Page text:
Cell Phones vs. Health Care

March 6, 2012
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As far as I can tell, access to cell phones is far more equal than access to basic primary care — not only in this country, but all over the world. The distribution of cell phones also appears to be far more egalitarian. Even panhandlers on street corners have cell phones. Cell phones have something in common with our bodies. Things can go wrong. When they do, we want someone to help fix them. In my neighborhood, I can walk into almost any phone store (Verizon, Sprint, AT&T, etc.) with no appointment, and most of the time I get service immediately.

As far as I can tell, access to cell phones is far more equal than access to basic primary care — not only in this country, but all over the world. The distribution of cell phones also appears to be far more egalitarian. Even panhandlers on street corners have cell phones. Cell phones have something in common with our bodies. Things can go wrong. When they do, we want someone to help fix them. In my neighborhood, I can walk into almost any phone store (Verizon, Sprint, AT&T, etc.) with no appointment, and most of the time I get service immediately. The phone store has competitors. Independent phone repair companies are popping up every day. There are even tools on the Internet that help you start your phone repair business. In most places, repair companies are within ten miles of their customers; repairs are done in fifteen minutes or less; and they are usually inexpensive ($40 to $60, say). Shopping malls have phone repair kiosks. Some companies will come to your house to repair your phone.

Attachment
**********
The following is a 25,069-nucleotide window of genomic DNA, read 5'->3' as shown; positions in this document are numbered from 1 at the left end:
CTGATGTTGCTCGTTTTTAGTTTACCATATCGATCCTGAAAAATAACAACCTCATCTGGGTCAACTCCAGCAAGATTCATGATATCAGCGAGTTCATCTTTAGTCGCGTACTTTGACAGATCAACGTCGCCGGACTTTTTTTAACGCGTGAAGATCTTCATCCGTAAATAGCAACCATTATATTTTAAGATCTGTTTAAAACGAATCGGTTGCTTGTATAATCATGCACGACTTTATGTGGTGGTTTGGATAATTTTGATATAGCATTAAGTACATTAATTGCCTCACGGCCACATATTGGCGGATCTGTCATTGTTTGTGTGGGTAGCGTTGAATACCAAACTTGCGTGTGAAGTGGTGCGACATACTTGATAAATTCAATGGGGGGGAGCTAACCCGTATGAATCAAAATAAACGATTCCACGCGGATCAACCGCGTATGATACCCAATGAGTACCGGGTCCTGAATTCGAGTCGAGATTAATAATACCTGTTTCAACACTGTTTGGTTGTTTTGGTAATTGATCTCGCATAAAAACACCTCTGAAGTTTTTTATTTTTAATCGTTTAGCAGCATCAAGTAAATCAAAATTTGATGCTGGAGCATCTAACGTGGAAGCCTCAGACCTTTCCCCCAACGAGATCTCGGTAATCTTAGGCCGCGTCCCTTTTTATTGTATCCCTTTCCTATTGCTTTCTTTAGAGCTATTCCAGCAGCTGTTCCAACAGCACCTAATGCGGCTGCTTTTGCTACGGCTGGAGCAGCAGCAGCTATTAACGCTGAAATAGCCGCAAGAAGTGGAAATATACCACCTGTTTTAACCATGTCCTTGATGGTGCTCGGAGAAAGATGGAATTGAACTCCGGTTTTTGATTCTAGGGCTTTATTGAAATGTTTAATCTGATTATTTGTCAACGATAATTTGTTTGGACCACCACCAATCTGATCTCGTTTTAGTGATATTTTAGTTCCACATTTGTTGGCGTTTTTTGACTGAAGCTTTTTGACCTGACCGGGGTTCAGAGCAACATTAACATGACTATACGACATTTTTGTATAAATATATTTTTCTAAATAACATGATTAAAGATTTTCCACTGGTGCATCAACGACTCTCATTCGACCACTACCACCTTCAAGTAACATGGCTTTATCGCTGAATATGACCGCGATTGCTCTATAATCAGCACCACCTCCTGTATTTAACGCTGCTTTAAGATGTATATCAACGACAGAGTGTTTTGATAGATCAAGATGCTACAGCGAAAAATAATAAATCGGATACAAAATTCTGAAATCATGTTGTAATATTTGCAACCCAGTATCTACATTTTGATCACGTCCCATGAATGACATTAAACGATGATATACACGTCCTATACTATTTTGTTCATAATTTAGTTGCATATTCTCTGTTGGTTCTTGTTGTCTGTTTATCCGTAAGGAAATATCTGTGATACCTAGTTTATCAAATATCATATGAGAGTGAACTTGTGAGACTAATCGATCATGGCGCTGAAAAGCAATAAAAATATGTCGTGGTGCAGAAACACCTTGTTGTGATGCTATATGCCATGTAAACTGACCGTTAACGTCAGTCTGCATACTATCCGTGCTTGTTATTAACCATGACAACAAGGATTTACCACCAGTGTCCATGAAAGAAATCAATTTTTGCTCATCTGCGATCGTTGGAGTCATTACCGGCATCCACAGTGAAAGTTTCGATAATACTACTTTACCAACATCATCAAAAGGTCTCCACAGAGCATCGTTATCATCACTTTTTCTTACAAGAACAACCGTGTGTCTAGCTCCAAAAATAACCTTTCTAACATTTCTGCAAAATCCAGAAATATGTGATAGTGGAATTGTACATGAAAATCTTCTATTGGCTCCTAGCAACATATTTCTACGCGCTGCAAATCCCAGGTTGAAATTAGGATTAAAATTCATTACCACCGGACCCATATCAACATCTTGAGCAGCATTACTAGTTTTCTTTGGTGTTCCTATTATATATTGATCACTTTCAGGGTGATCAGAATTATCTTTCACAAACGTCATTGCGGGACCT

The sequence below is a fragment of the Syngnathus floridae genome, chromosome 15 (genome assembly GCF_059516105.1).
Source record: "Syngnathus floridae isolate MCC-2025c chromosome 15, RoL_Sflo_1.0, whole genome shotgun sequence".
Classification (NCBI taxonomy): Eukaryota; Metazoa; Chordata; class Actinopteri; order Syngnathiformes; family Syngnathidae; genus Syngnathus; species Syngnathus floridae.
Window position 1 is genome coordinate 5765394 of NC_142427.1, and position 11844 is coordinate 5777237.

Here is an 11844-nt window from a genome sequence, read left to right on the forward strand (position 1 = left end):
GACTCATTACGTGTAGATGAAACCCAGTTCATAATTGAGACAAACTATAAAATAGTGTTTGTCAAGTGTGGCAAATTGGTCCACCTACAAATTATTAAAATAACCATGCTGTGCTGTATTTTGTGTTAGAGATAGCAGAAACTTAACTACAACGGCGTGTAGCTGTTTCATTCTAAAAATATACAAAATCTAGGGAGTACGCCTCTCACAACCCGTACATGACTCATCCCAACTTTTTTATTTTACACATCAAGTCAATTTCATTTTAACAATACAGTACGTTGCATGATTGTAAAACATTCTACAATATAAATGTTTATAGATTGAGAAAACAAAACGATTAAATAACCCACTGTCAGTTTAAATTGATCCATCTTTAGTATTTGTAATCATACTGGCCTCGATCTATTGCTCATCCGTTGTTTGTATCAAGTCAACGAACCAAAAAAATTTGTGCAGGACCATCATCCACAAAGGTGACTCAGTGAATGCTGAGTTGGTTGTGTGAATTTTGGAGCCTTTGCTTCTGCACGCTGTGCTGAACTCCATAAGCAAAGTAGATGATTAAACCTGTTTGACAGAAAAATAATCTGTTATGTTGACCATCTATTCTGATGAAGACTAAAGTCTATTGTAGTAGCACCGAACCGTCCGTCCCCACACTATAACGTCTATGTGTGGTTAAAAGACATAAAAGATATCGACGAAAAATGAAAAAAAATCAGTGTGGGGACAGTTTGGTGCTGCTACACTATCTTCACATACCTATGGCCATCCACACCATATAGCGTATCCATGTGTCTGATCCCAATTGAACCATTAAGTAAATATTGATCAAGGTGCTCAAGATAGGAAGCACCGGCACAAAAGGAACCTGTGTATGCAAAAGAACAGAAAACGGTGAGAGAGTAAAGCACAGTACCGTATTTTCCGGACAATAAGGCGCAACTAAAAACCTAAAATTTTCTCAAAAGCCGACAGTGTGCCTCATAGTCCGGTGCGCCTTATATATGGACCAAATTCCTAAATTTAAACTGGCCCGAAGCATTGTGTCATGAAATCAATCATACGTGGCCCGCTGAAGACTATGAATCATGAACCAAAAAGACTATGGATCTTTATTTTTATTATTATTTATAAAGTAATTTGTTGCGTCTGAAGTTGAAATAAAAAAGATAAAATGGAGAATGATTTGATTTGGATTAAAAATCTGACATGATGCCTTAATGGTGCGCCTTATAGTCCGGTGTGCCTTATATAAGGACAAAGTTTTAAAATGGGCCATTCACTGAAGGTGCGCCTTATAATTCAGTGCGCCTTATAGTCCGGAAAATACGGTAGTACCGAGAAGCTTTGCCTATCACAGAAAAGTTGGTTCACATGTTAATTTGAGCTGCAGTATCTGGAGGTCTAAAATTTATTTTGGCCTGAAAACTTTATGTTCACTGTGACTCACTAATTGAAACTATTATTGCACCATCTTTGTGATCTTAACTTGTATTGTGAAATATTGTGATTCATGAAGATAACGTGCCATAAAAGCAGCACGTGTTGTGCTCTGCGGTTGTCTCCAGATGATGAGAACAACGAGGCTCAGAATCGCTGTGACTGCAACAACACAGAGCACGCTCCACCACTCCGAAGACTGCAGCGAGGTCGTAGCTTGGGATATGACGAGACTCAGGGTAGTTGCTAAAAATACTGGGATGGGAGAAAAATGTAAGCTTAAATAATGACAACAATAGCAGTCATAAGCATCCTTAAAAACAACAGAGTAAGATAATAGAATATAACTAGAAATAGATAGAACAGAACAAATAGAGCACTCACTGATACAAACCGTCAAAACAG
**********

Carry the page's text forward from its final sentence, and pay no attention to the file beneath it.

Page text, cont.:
Contrast that with the market for medical care, where almost nothing is available at the drop of a hat. Nearly one in four patients has to wait six or more days for a physician appointment. A 2009 survey of family physicians in 15 metropolitan areas found the average wait for a new patient was more than 20 days. However, this varied from a low of 2.47 days to 99.6 days. Sixty percent of patients find it difficult to get care after hours or on weekends. Four- and five-hour average waiting times at hospital emergency rooms are not uncommon.

In fact, the few places in health care where waiting is not a problem are for services that are peripheral to the orthodox health care system. Teladoc promises a physician will return your call within three hours or the telephone consultation is free. Most calls are returned in less than one hour — during which time, you are free to do other things. MinuteClinics in some CVS pharmacies give you an estimated waiting time so you can shop while you wait for your care. Both of these services developed outside the third-party payer system, however.